Like the CGL policy, the umbrella policy requires Maxim to notify Westfield as soon as practicable of an occurrence or offense which may result in a claim, to notify Westfield if any claim is made or suit filed, and to immediately provide Westfield with copies of any demands, notices, summonses, or legal papers. The umbrella policy excludes coverage for "impaired property," defined as tangible property rendered less useful because it incorporates Maxim's defective work product or because Maxim failed to fulfill the terms of a contract. (Umbrella Policy, 2. Exclusions (p)(1), (2); Section V - Definitions 8.) It defines an insured contract as one in which Maxim assumes tort liability for another party for bodily injury or property damaged caused by Maxim. (Id. 9(g).)9 It defines "occurrence" as an accident, including exposure to harmful conditions. (Id. 13.) It defines "products-completed operations hazard" as bodily injury or property damage occurring away from Maxim's presence and arising out of its work, except for work not yet completed. (Id. 17(a), (b).) Property damage is defined as physical injury to tangible property, or loss of use of tangible property that is not physically injured. (Id. 18.) Maxim's "product" is defined as any goods or products sold by Maxim or containers, materials, parts or equipment furnished in connection with such goods, and includes warranties or representations about those goods, and Maxim's "work" means the work or operations performed by Maxim and materials or equipment furnished, along with warranties or representations. (Id. 27, 28.)


I. Westfield's Motion for Summary Judgment

Westfield filed this action for a declaratory judgment that it has no duty to defend or indemnify Maxim. Though its briefs are lengthy, Westfield's key arguments are (1) that coverage for the loss at issue is excluded by a number of policy provisions and (2) that Maxim failed to provide appropriate notice of the claims against it, as required by the terms of the policy. In any event, Westfield contends, it was Maxim's conduct, not Westfield's, that resulted in entry of a default judgment against Maxim. The court addresses these issues in turn.

A. Westfield's Duty to Defend

Westfield's factual submissions, like its correspondence with Maxim, are long on policy provisions but relatively short on the nature of the claims against Maxim. In general, however, Westfield contends that its Commercial General Liability Policy provides no coverage for losses or expenses resulting from the loss of use, repair, removal or disposal of the insured's product or its work. (Commercial General Liability Policy, Coverage A, Exclusion n.) The Commercial Umbrella policy, similarly, excludes coverage for property that must be "restored, repaired or replaced" because the insured's work was "incorrectly performed on it." (Commercial Umbrella Liability policy, Coverage A, Exclusion m.) Those exclusions, Westfield believes, support its refusal to provide a defense to Maxim.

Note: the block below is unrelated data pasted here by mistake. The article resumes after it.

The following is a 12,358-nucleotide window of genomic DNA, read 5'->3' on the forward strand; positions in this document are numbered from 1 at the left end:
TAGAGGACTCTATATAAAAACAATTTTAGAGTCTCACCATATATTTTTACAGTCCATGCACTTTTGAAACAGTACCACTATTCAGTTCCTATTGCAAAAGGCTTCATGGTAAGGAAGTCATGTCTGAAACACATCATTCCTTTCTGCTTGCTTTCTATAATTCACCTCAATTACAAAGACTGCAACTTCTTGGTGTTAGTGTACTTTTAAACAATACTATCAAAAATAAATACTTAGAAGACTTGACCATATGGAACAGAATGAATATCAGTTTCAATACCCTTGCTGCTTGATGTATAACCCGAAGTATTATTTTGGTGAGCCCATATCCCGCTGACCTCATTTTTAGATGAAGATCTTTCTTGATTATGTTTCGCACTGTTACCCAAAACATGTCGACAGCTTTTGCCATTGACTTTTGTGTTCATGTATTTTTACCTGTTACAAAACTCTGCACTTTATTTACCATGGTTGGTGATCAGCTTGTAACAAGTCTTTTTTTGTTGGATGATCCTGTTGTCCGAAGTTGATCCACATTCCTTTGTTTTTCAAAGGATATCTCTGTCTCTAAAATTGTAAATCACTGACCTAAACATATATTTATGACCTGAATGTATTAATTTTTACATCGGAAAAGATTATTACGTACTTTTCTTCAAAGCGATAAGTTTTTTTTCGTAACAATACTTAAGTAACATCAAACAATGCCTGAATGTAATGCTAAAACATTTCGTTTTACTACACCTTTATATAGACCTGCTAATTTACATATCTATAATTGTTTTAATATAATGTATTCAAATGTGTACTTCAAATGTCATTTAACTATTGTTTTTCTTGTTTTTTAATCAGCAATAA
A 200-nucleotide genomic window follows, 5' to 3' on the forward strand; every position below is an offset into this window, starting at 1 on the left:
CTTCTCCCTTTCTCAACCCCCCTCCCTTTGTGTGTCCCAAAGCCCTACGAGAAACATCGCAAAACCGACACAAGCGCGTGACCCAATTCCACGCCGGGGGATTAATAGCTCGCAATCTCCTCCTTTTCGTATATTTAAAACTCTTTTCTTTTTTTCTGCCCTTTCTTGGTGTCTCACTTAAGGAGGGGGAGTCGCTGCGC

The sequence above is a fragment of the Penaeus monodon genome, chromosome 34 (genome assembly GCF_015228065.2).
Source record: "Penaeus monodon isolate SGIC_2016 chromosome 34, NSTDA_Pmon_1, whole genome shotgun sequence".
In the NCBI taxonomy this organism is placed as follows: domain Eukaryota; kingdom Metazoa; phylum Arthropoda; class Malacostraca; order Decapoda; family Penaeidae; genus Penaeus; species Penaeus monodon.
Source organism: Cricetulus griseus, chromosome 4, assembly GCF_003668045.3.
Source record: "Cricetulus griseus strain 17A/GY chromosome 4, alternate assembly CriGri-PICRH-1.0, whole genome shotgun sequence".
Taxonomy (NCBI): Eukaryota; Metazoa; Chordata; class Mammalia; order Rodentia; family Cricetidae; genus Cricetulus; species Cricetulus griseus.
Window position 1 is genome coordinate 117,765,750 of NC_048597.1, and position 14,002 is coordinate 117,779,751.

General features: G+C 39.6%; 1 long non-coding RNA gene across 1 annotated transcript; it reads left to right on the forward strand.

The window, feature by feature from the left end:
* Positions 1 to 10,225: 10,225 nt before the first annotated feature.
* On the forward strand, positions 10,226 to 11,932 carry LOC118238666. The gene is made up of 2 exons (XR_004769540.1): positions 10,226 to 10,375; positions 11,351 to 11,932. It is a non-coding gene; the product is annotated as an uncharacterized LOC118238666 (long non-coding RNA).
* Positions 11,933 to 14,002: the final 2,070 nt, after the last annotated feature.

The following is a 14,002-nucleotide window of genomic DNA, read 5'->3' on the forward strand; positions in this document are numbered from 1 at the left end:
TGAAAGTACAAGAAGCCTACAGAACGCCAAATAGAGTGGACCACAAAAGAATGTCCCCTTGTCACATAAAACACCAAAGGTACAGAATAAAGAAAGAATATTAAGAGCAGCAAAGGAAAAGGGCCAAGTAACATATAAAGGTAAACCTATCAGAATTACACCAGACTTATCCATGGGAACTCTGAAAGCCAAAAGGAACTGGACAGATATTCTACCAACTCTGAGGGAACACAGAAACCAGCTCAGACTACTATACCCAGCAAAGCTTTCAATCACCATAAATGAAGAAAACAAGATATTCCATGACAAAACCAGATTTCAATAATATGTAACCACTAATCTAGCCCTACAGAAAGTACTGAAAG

These exclusions do limit Westfield's duty to indemnify, but it is settled law that an insurer's duty to defend its insured is much broader than its duty to indemnify. Outboard Marine Corp. v. Liberty Mutual Ins. Co., 154 Ill. 2d 90, 125, 607 N.E.2d 1204, 1220 (1992). To determine whether an insurer owes a duty to defend, the court compares the allegations in the claim or complaint against the insured with the insurance policy language. Lagestee-Mulder, Inc. v. Consolidated Insurance Co., 682 F.3d 1054, 1056 (7th Cir. 2012). The duty to defend is broader than the duty to indemnify because insurers must defend their policyholders in actions that are even potentially within policy coverage. Lagestee-Mulder, 682 F.3d at 1056; CMK Development Corp. v. West Bend Mutual Ins. Co., 395 Ill. App.3d 830, 839, 917 N.E.2d 1155, 1163 (1st Dist. 2009). If the underlying complaint alleges facts potentially within policy coverage, insurers are obligated to defend their policyholders, even if the underlying allegations are groundless, false, or fraudulent. CMK Development, 395 Ill. App. 3d at 839, 917 N.E.2d at 1163. Thus, this court can declare that Westfield owed Maxim no duty to defend it only if it is clear from the face of the underlying complaint that Crystal Lake's claims do not fall within the scope of coverage. Lagestee-Mulder, 682 F.3d at 1056. Put another way, the duty to defend arises if, liberally construing the allegations in a complaint against the insured, there are factual allegations that potentially fall within the coverage. General Agents Ins. Co. v. Midwest Sporting Goods Co., 215 Ill.2d 146, 154-55, 828 N.E.2d 1092, 1098 (2005). And if a complaint against an insured presents more than one theory of recovery but at least one is potentially covered, the insurer is required to provide a defense. Id. at 155, 828 N.E.2d at 1098. This means that an insurer may be required to provide a defense against causes of action and theories of recovery that are not actually covered by the policy. Illinois Masonic Medical Ctr. v. Turegum Ins. Co., 168 Ill. App. 3d 158, 162, 522 N.E.2d 611, 613 (1st Dist.1988).